Dr. James Sellmann, Dean of the College of Liberal Arts and Social Sciences published his paper "Two Paths to Self-Realization: Übermensch and Zhenren," in the Taiwan Journal of East Asian Studies, vol. 11, no. 1 (Issue 21), June 2014. He was invited, with all expenses paid, to present "A Way of Learning: Bridging Ancient Chinese Philosophy of Education with Contemporary Learning Assessment and Learning Organizations," at the International Conference on Classics and College Education in an Age of Globalization at National Taiwan University, July 31 to August 1, 2014.
Below is the abstract:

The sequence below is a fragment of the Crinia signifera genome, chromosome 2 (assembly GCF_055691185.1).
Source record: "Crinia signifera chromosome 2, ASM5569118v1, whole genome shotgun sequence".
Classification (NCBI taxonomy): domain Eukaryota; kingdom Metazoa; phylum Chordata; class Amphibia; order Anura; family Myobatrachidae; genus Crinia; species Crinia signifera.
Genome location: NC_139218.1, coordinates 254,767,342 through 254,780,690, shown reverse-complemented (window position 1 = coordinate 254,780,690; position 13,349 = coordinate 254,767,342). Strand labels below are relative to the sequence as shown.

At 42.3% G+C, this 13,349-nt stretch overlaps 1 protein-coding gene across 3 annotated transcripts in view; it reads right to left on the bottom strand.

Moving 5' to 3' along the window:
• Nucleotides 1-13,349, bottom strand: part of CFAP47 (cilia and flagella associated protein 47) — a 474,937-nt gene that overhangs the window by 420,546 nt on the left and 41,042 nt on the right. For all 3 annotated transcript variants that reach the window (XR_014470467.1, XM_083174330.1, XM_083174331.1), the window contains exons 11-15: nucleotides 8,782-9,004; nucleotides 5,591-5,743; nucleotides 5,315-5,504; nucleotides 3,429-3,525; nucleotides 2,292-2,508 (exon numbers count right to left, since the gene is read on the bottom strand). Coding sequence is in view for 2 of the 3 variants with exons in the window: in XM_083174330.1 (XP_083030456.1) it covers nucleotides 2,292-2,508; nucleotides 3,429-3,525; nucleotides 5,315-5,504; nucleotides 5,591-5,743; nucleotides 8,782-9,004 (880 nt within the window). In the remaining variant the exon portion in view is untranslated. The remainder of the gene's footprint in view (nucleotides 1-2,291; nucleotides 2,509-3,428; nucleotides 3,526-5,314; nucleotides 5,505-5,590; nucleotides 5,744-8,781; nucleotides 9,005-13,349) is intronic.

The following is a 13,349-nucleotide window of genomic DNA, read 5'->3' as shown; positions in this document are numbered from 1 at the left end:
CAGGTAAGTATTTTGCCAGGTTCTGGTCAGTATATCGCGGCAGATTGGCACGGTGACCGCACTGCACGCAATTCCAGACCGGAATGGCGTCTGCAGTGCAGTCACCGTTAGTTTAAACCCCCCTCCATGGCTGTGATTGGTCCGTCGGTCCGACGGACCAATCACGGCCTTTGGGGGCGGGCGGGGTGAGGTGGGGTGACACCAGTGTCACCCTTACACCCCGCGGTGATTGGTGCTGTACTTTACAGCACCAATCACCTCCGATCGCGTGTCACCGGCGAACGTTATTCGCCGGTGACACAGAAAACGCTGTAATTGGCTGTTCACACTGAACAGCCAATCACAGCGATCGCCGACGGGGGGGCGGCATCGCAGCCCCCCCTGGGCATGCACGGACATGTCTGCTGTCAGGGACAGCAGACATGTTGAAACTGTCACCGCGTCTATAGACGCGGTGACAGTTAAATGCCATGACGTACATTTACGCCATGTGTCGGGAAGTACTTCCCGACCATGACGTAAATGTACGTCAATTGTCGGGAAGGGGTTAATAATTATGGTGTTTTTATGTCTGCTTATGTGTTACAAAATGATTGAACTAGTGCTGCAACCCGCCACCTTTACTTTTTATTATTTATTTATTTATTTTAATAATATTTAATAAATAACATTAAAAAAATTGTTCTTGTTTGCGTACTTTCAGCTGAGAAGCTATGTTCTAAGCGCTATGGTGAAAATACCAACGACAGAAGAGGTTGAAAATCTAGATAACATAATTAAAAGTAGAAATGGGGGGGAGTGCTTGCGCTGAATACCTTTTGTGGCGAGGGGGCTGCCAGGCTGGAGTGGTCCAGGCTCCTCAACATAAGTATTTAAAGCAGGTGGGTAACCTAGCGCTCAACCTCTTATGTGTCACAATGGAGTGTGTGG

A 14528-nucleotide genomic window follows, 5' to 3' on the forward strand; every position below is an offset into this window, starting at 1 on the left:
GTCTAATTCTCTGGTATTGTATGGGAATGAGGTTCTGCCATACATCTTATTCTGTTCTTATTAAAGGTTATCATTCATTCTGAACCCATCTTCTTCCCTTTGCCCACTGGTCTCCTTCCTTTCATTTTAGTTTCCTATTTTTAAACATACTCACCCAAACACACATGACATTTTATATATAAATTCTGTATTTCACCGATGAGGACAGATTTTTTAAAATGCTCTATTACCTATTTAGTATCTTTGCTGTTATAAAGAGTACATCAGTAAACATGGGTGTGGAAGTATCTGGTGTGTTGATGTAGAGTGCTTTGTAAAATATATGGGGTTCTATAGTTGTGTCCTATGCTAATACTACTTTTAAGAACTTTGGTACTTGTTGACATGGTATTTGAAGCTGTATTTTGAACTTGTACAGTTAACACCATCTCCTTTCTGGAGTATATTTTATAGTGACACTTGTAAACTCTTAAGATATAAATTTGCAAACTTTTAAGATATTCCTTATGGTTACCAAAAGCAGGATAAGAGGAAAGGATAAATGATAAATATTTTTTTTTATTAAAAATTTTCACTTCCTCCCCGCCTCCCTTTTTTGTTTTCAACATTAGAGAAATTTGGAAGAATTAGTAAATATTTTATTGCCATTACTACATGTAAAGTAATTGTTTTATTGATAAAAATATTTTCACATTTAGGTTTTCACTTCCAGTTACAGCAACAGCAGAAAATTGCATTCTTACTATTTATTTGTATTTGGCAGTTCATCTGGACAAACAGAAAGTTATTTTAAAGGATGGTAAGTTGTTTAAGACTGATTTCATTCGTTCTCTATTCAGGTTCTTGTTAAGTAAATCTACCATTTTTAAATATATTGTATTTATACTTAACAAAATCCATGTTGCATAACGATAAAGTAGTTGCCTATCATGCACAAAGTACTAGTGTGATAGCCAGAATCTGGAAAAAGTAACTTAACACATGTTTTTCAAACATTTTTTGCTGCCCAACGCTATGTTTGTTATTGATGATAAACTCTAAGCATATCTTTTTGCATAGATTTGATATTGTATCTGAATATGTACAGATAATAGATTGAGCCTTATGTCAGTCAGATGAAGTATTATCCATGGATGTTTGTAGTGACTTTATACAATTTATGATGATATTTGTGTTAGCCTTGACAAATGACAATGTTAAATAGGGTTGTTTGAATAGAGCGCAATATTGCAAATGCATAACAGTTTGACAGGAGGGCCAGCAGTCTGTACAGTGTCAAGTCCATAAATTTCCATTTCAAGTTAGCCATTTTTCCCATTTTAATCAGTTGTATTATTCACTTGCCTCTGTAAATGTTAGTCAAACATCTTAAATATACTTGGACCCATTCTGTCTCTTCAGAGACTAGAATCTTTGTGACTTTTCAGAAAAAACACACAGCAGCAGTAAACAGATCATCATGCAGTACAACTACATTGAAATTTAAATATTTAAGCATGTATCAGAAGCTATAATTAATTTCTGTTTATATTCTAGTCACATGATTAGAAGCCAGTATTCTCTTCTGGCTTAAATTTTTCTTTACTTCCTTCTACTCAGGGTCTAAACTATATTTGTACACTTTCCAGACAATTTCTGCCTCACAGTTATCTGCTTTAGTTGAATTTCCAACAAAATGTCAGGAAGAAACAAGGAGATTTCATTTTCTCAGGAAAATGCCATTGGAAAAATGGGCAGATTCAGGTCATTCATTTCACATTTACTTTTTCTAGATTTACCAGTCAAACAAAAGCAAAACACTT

This paper explicates the terms Übermensch and zhenren as different models for achieving self-realization, arguing that Friedrich Wilhelm Nietzsche (1844-1900) and Zhuangzi 莊子 (369?-286 BCE) are not presenting a human ideal of perfectibility. They are describing, and attempting to evoke, a life-affirmative attitude crucial to their understandings of self-realization. After a brief discussion of the meaning of "self-realization," Nietzsche's and Zhuangzi's respective understandings of society and nature are explicated to show how the Übermensch and zhenren differ. Their differences in tone are discussed by examining four shared motifs, namely the mountain tree, the roaring wind, the wanderer, and the thief. Nietzsche's approach entails the exercise of the will to power and some anxiety. Zhuangzi's path is carefree and easy going with a lack of anxiety. They offer two different approaches that can inform our own projects.